Neurofibromas

Understanding exactly what a neurofibroma is, will help you with seeking the proper treatment if needed. Neurofibromas are tumors that can form on your nerve tissue. Many are benign, but some may become malignant and require further medical treatment.

What are neurofibromas?

Neurofibromas are tumors that can form on your nerve tissue but can occur almost anywhere in the nervous system. Areas that these tumors can be found include the spinal cord, nerves, and brain. Neurofibromas are associated with Neurofibromatosis: a disorder that is often diagnosed during childhood and is a genetic disorder, meaning it can run in the family and be passed down to the next generation. There are two main types of Neurofibromatosis.

Types of neurofibromas

Both of these are passed down genetically, but the more common of the two is NF 2.

Neurofibromatosis 1 (NF1) and Neurofibromatosis 2 (NF2)

NF1 goes by a couple of different names: von Recklinghausen NF and is also known as peripheral NF. With NF1, light brown or tan colored patches of skin appear and neurofibromas are soft, fleshy growths either on the skin or beneath it. Sometimes in persons with NF1, there may also be learning disorders, scoliosis, enlarged bones, and even deformed bones.

NF2 is also known as bilateral acoustic NF or BAN. It is not nearly as common as NF1 but it is more serious. NF2 is often indicated by numerous tumors on the spinal nerves and cranial nerves. One of the first signs of NF2 occurs in the early teens to 20s when tumors on the auditory nerves cause hearing loss.

About 50% of patients that become newly diagnosed with NF may not have a known family history of the disorder at the time. This does happen spontaneously and occurs with the mutation of genes, but once diagnosed it can be passed down to the next generation.

Symptoms of NF1

Some of the symptoms of NF1 can be mild while others can be more severe. Always check with a physician for proper treatment.

  • Light brown or tan spots on the skin also referred to as cafe au lait spots. These spots are normally flat with no texture. If there are six or more of these spots, there is a good chance the individual has NF1. The spots are harmless and often appear at birth or during the first few years.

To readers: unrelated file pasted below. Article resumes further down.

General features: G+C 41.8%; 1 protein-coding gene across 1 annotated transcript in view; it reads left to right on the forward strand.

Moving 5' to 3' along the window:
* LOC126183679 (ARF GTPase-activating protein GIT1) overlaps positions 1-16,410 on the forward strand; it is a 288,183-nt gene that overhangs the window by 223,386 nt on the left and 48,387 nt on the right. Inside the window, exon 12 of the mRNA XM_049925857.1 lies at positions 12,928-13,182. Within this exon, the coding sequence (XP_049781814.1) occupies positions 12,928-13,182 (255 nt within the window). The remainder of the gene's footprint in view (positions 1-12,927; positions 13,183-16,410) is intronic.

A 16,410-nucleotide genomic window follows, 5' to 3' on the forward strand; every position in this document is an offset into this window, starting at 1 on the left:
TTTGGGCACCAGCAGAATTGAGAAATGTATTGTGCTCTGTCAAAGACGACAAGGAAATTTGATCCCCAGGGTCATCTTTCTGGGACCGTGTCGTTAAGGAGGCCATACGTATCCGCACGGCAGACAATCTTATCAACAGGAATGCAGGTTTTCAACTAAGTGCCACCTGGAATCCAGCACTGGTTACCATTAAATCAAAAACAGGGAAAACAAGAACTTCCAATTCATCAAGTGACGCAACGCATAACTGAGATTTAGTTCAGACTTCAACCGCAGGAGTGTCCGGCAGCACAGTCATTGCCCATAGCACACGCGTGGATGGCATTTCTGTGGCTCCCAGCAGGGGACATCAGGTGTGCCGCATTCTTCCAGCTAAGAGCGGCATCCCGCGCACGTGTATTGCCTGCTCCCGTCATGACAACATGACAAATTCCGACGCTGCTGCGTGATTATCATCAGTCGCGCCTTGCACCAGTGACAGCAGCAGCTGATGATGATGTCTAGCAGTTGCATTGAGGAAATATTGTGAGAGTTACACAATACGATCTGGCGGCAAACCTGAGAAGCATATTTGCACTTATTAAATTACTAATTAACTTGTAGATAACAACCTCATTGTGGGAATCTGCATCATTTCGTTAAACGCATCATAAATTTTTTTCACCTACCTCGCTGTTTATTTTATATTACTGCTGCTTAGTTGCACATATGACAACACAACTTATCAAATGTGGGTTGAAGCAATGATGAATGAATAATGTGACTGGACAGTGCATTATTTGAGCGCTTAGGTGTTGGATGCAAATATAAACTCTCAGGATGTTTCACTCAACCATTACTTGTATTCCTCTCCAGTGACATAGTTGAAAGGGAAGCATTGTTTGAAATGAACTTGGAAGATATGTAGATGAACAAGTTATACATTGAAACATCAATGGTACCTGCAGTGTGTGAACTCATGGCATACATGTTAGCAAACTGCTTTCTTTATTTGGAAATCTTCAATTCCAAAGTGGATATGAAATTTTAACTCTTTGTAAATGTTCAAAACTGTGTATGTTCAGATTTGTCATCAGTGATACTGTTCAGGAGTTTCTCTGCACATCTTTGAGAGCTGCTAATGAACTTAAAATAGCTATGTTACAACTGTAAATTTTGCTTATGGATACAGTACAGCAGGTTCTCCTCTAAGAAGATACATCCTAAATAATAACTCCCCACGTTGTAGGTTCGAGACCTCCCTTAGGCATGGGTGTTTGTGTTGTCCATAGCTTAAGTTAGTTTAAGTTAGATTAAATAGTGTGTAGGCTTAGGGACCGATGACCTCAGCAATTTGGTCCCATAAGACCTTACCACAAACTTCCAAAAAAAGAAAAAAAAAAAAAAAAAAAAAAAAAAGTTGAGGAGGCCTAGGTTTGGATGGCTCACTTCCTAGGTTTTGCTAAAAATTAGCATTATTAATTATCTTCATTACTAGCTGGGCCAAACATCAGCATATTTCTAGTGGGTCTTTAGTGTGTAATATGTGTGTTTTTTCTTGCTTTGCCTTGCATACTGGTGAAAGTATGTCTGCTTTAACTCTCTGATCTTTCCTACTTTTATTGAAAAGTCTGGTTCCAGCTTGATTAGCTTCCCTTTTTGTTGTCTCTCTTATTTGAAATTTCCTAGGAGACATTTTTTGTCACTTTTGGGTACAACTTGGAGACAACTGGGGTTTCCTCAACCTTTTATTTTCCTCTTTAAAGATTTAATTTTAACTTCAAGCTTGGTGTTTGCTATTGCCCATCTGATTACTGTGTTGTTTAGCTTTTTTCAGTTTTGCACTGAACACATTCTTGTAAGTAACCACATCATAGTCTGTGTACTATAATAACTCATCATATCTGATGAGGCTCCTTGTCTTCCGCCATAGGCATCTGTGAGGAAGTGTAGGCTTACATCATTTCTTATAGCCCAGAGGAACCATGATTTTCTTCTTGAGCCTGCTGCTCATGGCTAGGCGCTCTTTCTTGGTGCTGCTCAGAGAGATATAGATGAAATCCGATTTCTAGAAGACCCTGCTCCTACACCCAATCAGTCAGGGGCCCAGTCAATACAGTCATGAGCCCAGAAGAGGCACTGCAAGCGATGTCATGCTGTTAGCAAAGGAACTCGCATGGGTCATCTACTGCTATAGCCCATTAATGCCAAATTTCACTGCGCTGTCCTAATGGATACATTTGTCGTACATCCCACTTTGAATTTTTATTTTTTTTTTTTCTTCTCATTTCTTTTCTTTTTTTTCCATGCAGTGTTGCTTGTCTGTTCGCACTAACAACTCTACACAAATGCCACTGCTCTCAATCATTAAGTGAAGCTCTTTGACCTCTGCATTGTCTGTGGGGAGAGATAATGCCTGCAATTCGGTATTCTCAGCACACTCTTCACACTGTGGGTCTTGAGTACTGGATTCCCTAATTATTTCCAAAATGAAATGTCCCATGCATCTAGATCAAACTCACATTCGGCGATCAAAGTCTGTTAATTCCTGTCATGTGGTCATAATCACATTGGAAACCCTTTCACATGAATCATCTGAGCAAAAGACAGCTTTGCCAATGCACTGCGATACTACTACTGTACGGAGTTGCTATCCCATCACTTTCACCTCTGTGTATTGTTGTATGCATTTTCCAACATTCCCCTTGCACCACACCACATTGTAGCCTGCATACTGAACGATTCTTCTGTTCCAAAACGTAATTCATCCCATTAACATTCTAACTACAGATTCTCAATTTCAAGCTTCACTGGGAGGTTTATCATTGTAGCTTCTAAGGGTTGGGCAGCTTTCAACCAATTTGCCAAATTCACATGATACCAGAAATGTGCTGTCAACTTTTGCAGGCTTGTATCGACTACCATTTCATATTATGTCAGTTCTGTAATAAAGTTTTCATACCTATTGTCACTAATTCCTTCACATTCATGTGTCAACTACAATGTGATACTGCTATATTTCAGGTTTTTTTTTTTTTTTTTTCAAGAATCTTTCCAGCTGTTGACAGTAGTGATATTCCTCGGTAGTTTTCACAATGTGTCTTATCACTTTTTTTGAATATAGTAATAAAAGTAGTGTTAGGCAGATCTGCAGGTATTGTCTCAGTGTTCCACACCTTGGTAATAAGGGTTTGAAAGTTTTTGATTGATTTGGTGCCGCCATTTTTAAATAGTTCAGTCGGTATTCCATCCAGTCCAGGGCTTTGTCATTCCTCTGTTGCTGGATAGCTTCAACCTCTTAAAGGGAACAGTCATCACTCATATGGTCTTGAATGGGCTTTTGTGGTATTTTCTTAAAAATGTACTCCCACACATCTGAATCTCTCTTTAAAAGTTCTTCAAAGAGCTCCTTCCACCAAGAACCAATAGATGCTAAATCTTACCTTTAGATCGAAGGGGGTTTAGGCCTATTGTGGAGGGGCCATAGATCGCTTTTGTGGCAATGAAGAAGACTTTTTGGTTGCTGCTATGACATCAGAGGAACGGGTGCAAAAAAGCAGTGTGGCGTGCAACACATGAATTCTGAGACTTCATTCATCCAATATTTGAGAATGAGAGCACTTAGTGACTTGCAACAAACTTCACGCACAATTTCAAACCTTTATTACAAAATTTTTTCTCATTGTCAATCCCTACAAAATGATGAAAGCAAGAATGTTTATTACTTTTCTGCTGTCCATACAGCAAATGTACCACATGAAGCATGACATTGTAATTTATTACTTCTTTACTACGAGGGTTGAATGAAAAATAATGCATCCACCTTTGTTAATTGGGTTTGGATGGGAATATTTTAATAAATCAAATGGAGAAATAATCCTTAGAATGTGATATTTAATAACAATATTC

• Freckles in the armpits or groin area. The freckles are smaller than cafe au lait spots and often happen by ages 3-5 years old.
  • Small bumps on the colored area of the eye, but they do not affect eyesight or eye health.
  • Soft and fleshy bumps that can either be on or beneath the skin, they can also grow on the inside of the body. These are normally benign (non-cancerous) although they can sometimes be malignant (cancerous).
  • Deformed bones or curvature of the spine.
  • Some learning disabilities can be detected.
  • Larger head than the average person. This is seen in children more than adults.
  • Shorter than average, especially in children.

Not all of these symptoms may occur, but there is a possibility that one or all may become apparent in persons with NF1.

Symptoms of NF2

The symptoms of NF2 may begin to appear in the late teens and early adulthood, and just like with NF1 they can vary on how severe they are. NF2 is the less common of the two types. Many of the symptoms are caused due to slower growing tumors on the nerves that affect balance and sound. Usually benign, there is a possibility of them becoming malignant.

  • Headaches
  • Hearing loss
  • Loss of balance
  • Ringing in the ears